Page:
Mindfulness in Practice: Where to Start, and a Few Words of Caution

Mindfulness in Practice: Where to Start, and a Few Words of Caution

I have written on mindfulness for the mover here. I strongly recommend that you start there, and then come back to this. 

Mindfulness is an exercise in awareness. You are not trying to bring about any particular state or emotion, or to visualise anything. If you are trying to clear your head of all thinking, good luck with that. Mindfulness is the beginning of training the mind to focus - to be present and aware. Mindfulness is observation, and simply observation. You observe and whatever arises, let it arise and notice it without reacting. If there is an automatic reaction, you just notice that.                                                 

This is a fundamentally easy concept to grasp intellectually, but experientially it is incredibly difficult to do. Like movement, mindfulness and meditation are experiential. No amount of study will give you an understanding of it if you do not actually practice.

When just starting with mindfulness, to make things easier, we choose a focus point for our attention. This can be various things, but the easiest thing to use is breath. So we sit, and we start to notice our breath. Like a muscle is trained through the repetitive concentration of force, the mind is trained through repetitive concentration of focus. Time and again, the mind will wander away from its focus on the breath. You may not even realise that your thoughts have wandered until you are mid-way through your to-do list for the next day. When you become aware that your thoughts have drifted, simply bring your focus back to your breath. Do this again, and again                 

Think of your mind as an ocean. As much as you may wish for the waves atop the ocean to become still, using force or trying to will it to be still, will never work. It's natural state is to ebb and flow. It is the natural state of the mind to fluctuate. To find the stillness, you must go beneath the waves, into the deeper water. You don't try to stop the ebb and flow of the mind, you simply become still enough to allow yourself to sink in below the surface.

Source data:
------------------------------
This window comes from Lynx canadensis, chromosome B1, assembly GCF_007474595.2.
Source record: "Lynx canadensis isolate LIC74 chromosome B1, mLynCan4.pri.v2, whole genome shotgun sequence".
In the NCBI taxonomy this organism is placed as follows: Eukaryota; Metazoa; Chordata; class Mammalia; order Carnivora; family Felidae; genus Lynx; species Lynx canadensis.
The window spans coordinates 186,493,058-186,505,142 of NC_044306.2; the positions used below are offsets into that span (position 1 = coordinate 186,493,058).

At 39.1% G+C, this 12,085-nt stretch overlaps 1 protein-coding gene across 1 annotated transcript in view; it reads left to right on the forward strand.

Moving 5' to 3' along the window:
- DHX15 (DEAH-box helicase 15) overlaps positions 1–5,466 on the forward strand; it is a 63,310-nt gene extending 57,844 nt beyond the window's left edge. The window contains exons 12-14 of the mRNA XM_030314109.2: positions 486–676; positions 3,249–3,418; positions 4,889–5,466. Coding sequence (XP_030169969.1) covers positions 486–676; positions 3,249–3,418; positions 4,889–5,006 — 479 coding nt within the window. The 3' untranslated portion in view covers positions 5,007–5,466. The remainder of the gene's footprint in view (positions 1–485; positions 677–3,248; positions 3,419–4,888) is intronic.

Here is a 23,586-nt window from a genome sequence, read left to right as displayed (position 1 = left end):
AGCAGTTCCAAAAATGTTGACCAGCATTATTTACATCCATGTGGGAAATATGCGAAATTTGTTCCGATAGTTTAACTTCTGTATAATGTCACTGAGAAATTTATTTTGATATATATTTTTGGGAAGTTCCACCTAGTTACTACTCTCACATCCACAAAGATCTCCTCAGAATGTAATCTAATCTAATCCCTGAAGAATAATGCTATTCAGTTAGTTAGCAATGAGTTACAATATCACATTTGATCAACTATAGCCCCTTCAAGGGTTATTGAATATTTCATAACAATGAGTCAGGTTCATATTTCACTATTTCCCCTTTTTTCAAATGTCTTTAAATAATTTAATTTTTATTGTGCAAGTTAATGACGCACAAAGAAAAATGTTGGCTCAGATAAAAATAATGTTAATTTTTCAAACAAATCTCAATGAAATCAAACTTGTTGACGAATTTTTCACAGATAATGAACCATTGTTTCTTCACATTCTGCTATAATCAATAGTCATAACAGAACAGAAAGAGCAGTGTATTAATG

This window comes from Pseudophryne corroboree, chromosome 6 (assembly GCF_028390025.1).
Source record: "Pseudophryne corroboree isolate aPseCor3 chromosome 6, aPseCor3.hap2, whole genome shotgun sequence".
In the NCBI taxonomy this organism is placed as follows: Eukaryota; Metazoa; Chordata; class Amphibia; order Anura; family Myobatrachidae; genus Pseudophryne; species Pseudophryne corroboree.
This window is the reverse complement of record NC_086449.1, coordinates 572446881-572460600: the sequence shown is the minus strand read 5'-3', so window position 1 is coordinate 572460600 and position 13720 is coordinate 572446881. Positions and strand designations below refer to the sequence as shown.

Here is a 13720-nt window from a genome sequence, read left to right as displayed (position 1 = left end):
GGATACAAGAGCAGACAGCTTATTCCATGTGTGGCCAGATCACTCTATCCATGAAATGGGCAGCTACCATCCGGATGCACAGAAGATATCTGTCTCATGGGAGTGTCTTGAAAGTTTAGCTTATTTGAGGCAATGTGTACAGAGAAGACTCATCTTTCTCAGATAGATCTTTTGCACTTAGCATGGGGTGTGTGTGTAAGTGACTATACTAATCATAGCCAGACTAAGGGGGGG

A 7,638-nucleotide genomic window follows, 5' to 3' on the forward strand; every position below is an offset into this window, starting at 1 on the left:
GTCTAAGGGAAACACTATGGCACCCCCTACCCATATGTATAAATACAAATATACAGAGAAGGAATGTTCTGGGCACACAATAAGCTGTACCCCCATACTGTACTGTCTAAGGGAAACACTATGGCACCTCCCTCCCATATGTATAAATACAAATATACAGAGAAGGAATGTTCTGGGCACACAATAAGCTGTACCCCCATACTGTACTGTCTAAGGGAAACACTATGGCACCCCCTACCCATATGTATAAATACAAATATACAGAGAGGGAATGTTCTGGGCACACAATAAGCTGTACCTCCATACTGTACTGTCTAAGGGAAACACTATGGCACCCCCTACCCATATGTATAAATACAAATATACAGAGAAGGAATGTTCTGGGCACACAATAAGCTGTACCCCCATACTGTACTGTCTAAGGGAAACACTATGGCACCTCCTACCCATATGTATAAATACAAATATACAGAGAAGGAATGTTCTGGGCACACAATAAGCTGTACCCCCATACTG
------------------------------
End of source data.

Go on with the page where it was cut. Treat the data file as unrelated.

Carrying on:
This is not to say that the process does not require effort - it does. However, the effort is not directed at trying to quiet the mind, but rather toward the discipline of the practice: repetition of focus. 

 As discussed previously, mindfulness can be incredibly beneficial for those who experience pain or fatigue with movement, but it can be difficult to start, so here are a few things to try:            

  • Begin simply by bringing your attention to your day to day tasks; brushing your teeth, making a cup of tea, walking to the shop. Begin to notice just being. You will find this easier with tasks that do not require mental effort, i.e. do this whilst performing an automatic task such as brushing teeth, and not whilst doing Calculus!

  • When you first wake up in the morning, take a few minutes to just notice the physical sensations in your body. Notice your mood. Notice if your thoughts immediately start to race, or if you immediately want to reach for your smart phone.

  • Go for a walk, and make your intention to notice everything in the moment. The feeling of the breeze on your skin, the sound of your feet on the pavement, the smells and sounds around you. Notice if your mind wanders, and bring it back to the present moment. Extend your awareness to your physical sensations; how does your body feel. This can be thought of as a type of walking meditation, but from a movement perspective I like to frame it as Wayfaring.

  • Try a simple sitting practice. Starting with 10-30mins, find a comfortable place to sit. You do not need to sit in any specific posture, or on the floor. However, do try to keep your spine as straight as possible. You may use back support if needed. Do not lie down to do this - you will fall asleep, and no that doesn’t count as Yoga Nidra! Close your eyes and bring your attention to your breath. Notice the inhale and the exhale, feel the sensation of the air in your nostrils, and listen to the sound of your breath. Don’t try to manipulate your breath cycle, just breathe as normally as you can. Your mind will wander. The aim is not to force yourself to "control" your mind, but simply to observe it. If you notice that your mind has wandered, bring it back to your breath. Try to keep any movement to a minimum, but obviously if you need to move to alleviate pain, do so.

It is important to treat the practice with respect. Start small and don’t rush into a full on multiple-hour sitting practice as a novice. Be aware that despite the fact that mindfulness is sold as a nice way to relax (and relaxation can be a side-effect), the reality of the practice is more complex. 

Some people may start a mindfulness practice and then give up because instead of the relaxation and bliss they were told to expect in the mindfulness brochure, they experience what is actually there: discomfort, pain, anxiety etc. The practice may exacerbate some pre-existing physical and mental health symptoms. Ideally, you should seek out a teacher who can guide you, especially if you have a history of psychosis.

Finally, If you are a practitioner using, or considering using, mindfulness in your clinical practice, you must have an established practice yourself, and you need to be aware that possible crises and negative experiences may result for your patients. Seek out a teacher who can guide you before you try to teach others. 


Systems Theory in Biology: The Body is Not a Machine, Volume 2

Systems Theory in Biology: The Body is Not a Machine, Volume 2

Mindfulness and the Mover

Mindfulness and the Mover